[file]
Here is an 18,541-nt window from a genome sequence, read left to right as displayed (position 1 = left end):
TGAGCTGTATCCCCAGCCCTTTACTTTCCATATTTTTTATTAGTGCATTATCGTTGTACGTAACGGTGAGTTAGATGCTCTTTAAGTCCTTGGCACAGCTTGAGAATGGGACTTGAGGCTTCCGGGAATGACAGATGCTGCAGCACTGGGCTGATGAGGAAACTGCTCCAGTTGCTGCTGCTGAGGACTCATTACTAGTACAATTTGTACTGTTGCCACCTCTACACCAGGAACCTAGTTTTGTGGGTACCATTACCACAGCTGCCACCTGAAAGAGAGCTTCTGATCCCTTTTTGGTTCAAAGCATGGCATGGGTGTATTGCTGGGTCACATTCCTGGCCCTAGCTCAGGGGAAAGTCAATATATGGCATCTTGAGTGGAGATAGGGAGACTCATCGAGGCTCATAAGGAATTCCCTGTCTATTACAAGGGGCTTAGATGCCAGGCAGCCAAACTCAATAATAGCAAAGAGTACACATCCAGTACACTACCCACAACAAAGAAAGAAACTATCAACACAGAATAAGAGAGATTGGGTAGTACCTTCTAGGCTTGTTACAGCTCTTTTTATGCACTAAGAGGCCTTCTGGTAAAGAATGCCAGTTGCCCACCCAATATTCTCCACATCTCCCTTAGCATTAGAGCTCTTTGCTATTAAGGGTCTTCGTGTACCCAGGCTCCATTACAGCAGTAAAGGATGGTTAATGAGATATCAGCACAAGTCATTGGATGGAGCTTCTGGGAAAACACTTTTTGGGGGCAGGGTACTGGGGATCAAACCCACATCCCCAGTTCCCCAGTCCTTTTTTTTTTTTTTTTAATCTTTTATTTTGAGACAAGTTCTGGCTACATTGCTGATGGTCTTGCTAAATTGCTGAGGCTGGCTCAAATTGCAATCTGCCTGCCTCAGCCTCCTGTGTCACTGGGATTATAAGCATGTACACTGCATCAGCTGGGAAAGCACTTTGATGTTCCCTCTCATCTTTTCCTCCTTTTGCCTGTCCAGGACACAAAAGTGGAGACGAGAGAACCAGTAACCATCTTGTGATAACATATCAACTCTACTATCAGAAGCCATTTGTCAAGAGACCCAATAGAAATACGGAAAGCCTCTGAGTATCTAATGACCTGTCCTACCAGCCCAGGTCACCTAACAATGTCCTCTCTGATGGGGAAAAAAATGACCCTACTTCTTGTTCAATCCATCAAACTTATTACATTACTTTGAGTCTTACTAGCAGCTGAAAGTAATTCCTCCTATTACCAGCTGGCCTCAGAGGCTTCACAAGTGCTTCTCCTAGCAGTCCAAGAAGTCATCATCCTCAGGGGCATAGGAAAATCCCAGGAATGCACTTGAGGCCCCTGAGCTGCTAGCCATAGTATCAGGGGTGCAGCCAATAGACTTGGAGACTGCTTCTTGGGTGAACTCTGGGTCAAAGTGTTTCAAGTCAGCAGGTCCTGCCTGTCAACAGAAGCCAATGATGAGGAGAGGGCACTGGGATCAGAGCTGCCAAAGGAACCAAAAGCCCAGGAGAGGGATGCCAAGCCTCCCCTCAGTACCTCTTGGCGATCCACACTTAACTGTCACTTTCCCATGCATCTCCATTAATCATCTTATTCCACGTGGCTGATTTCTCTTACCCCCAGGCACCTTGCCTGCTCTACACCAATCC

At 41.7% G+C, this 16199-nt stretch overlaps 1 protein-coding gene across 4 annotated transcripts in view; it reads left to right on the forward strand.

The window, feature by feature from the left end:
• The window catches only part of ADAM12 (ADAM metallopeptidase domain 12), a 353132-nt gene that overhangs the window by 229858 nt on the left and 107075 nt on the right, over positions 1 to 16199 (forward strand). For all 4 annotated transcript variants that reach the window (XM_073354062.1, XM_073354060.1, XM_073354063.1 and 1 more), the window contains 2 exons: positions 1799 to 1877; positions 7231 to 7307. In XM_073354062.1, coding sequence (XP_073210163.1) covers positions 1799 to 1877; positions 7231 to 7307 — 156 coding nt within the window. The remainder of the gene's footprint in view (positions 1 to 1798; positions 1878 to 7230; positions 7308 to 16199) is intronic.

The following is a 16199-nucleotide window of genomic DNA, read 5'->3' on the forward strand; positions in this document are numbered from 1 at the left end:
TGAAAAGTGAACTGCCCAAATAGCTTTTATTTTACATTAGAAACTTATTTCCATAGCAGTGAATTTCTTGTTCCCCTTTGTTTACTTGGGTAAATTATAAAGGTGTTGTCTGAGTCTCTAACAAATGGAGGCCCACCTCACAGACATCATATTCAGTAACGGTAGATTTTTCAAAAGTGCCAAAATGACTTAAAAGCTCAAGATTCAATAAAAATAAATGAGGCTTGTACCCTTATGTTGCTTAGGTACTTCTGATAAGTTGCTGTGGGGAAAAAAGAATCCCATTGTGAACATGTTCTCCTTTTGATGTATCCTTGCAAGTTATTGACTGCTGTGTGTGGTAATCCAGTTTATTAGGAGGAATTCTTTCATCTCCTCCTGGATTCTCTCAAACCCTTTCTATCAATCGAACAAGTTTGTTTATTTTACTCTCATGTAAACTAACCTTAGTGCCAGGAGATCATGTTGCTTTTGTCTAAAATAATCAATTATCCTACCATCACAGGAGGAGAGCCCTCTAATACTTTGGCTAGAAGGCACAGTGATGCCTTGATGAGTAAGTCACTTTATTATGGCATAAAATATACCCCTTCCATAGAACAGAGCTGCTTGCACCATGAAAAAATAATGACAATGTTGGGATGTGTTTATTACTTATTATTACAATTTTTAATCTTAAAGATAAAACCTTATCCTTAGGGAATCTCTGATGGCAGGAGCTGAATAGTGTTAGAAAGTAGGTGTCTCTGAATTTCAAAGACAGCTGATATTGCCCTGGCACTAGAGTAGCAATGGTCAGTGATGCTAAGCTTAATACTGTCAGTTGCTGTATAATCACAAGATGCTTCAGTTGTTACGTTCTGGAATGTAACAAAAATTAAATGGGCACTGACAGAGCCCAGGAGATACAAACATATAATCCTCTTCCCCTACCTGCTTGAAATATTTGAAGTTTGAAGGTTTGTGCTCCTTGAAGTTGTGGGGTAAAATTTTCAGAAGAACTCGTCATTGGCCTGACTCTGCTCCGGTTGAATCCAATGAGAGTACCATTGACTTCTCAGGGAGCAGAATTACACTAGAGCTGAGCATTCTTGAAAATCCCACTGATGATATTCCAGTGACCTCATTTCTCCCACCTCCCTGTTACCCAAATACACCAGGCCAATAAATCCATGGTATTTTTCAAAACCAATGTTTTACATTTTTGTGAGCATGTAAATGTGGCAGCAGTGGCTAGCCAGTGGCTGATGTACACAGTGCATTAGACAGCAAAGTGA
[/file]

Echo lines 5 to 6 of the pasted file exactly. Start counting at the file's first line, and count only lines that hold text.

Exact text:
• The window catches only part of ADAM12 (ADAM metallopeptidase domain 12), a 353132-nt gene that overhangs the window by 229858 nt on the left and 107075 nt on the right, over positions 1 to 16199 (forward strand). For all 4 annotated transcript variants that reach the window (XM_073354062.1, XM_073354060.1, XM_073354063.1 and 1 more), the window contains 2 exons: positions 1799 to 1877; positions 7231 to 7307. In XM_073354062.1, coding sequence (XP_073210163.1) covers positions 1799 to 1877; positions 7231 to 7307 — 156 coding nt within the window. The remainder of the gene's footprint in view (positions 1 to 1798; positions 1878 to 7230; positions 7308 to 16199) is intronic.

The following is a 16199-nucleotide window of genomic DNA, read 5'->3' on the forward strand; positions in this document are numbered from 1 at the left end: